There were multiple occasions after this when subsequent administrations tried doing away with the loss-making carrier. The former privatization minister, Daniyal Aziz, said in 2018 that the country was trying to privatize its national airline before the general elections that year.

However, no headway could be made. This time, there is more optimism since the military, which is believed to have significant stakes in the country’s internal decision-making, has thrown its weight behind the decision to sell PIA. According to reports, the sale has the backing of the Special Investment Facilitation Council (SIFC), which is supported by Pakistan’s military, which is pushing for these reforms.

Despite that, there is skepticism about whether a sale will go through, given the previous track record and potential legal hurdles that the government might face.

Pakistan is not the only country in the South Asian subcontinent that has been struggling with its national airline. The decision to sell its national carrier has come after India sold its national carrier to an Indian business group after years of losses.

India Also Sold Its National Carrier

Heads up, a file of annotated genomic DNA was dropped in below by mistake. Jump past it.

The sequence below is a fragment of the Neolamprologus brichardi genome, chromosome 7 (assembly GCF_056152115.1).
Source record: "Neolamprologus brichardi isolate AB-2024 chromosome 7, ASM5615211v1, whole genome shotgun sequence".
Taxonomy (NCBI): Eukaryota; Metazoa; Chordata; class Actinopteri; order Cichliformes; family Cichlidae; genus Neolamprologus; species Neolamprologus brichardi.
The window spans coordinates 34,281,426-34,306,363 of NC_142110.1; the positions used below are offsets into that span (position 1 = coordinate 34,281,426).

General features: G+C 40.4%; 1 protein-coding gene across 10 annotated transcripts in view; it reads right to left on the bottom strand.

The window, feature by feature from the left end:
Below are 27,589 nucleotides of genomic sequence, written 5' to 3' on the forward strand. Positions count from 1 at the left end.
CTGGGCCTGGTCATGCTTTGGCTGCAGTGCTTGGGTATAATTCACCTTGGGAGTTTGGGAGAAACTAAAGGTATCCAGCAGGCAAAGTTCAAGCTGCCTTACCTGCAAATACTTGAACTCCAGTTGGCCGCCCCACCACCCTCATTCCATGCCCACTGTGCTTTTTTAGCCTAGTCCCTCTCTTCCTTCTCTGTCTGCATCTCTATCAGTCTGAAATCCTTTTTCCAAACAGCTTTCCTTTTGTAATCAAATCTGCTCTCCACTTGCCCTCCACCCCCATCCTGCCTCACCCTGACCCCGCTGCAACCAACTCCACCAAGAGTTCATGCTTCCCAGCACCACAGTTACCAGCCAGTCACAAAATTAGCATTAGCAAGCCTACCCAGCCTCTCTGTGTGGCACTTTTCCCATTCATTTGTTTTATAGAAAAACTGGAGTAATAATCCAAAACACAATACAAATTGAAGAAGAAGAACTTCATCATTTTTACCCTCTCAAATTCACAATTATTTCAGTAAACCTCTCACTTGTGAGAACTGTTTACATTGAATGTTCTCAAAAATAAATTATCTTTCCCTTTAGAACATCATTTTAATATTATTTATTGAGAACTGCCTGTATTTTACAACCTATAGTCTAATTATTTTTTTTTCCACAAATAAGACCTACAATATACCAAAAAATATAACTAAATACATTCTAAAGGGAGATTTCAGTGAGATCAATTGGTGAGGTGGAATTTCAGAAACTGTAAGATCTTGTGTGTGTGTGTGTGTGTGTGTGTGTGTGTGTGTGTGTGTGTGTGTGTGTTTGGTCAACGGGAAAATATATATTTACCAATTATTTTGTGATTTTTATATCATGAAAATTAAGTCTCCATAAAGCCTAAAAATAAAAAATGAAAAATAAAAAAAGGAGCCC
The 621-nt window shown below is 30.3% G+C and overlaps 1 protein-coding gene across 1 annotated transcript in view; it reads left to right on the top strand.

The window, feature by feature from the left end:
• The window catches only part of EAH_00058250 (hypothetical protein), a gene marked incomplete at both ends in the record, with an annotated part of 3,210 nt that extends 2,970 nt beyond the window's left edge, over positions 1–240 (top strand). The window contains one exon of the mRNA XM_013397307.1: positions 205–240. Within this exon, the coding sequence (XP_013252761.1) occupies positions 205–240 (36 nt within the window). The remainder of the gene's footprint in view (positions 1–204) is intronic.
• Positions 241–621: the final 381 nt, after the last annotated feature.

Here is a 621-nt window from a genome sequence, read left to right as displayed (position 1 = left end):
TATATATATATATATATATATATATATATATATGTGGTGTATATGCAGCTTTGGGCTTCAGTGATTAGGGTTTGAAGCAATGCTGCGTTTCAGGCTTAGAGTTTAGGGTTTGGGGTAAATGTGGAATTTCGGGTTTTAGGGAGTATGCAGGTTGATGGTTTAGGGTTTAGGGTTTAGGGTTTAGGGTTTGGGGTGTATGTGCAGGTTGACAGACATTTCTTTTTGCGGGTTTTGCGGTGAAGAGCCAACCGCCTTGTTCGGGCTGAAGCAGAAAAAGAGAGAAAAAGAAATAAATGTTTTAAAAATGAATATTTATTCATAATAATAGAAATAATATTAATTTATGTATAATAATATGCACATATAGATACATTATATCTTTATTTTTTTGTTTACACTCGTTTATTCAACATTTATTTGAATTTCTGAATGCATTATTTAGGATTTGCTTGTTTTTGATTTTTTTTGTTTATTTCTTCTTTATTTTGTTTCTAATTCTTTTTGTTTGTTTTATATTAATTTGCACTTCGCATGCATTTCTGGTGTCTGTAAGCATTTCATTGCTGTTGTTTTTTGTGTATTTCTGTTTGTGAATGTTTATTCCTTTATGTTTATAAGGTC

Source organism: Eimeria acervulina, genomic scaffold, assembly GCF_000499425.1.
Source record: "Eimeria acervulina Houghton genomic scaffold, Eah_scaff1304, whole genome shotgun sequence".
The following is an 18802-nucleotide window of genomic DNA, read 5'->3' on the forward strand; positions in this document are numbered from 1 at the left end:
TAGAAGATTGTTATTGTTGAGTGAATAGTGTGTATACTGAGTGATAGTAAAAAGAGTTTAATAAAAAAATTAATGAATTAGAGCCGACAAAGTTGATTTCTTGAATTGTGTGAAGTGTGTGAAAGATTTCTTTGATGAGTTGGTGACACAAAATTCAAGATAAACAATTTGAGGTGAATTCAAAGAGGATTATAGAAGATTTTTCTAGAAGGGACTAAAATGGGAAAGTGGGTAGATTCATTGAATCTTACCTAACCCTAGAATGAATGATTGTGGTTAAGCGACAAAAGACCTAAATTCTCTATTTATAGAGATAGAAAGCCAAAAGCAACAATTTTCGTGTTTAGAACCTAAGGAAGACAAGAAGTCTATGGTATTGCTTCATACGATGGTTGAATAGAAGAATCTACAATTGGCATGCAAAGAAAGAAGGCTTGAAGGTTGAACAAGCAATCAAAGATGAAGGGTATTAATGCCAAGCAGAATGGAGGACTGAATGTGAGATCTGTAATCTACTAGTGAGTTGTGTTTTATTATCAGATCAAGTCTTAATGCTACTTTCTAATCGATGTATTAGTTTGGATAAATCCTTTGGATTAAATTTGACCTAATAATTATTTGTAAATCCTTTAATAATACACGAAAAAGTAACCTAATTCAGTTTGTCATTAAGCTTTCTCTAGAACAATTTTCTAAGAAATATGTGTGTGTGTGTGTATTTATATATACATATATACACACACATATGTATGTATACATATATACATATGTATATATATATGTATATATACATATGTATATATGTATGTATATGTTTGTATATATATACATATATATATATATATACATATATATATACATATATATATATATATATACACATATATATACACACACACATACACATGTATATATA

In 2021, India’s largest company, the Tata Group, purchased the loss-making Indian national airline, Air India. The incumbent Modi government sold the airline to the firm for roughly $2.4 billion (£1.7 billion), making it the highest bidder.

The airline was first established in 1932 by the Tata Group and taken over by the government in 1953. However, the government had been looking to sell the carrier after it incurred losses of $9.5 billion. The sale was considered a boost to the Modi administration, which had been eager to sell loss-making enterprises since it took over.

Despite high expectations, the government had not been able to sell its shares in several publicly traded companies that were losing money.

The Indian administration was eager to sell the carrier due to the abysmal revenues generated by its operations. In fact, the airline continued to operate with taxpayers’ money.

The government claimed that operating the airline meant losing close to $2.6 million every day. The airline’s management blamed its financial performance on the falling rupee, low-cost carrier competition, growing fuel costs, and airport usage fees. Many of these factors are also currently true for Pakistan.

Image for Representation

The airline described the sale agreement with the government as a “whopping new phase.” The sale has infused the airline with new life. Reports suggest that in recent years, the Tata Group has invested tens of billions of dollars in modernizing the cabins, buying 470 new aircraft, revamping the company’s brand, and improving customer services.

Air India intends to take advantage of the enormous development potential of the Indian aviation sector, which is currently the third largest in the world and has over 145 million domestic passengers annually.

However, with Pakistan, the purchase is more like an attempt to save its economy. PIA’s sale could be crucial to the $6 billion to $8 billion IMF bailout that the nation is requesting.